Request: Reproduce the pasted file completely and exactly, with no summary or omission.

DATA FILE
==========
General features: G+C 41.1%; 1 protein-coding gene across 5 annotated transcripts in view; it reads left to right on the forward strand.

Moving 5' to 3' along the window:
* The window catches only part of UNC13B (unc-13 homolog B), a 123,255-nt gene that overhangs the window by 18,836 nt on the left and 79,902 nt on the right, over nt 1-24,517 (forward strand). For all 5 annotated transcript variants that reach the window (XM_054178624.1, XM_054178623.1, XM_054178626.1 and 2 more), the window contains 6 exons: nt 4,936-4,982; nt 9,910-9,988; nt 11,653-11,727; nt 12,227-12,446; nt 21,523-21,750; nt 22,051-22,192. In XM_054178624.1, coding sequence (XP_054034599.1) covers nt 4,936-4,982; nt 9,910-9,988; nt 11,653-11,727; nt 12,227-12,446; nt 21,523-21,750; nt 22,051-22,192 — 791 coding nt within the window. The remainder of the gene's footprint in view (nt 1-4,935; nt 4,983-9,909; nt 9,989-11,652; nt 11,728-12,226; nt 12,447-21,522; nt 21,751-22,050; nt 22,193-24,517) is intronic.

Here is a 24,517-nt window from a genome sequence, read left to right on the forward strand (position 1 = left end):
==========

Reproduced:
General features: G+C 41.1%; 1 protein-coding gene across 5 annotated transcripts in view; it reads left to right on the forward strand.

Moving 5' to 3' along the window:
* The window catches only part of UNC13B (unc-13 homolog B), a 123,255-nt gene that overhangs the window by 18,836 nt on the left and 79,902 nt on the right, over nt 1-24,517 (forward strand). For all 5 annotated transcript variants that reach the window (XM_054178624.1, XM_054178623.1, XM_054178626.1 and 2 more), the window contains 6 exons: nt 4,936-4,982; nt 9,910-9,988; nt 11,653-11,727; nt 12,227-12,446; nt 21,523-21,750; nt 22,051-22,192. In XM_054178624.1, coding sequence (XP_054034599.1) covers nt 4,936-4,982; nt 9,910-9,988; nt 11,653-11,727; nt 12,227-12,446; nt 21,523-21,750; nt 22,051-22,192 — 791 coding nt within the window. The remainder of the gene's footprint in view (nt 1-4,935; nt 4,983-9,909; nt 9,989-11,652; nt 11,728-12,226; nt 12,447-21,522; nt 21,751-22,050; nt 22,193-24,517) is intronic.

Here is a 24,517-nt window from a genome sequence, read left to right on the forward strand (position 1 = left end):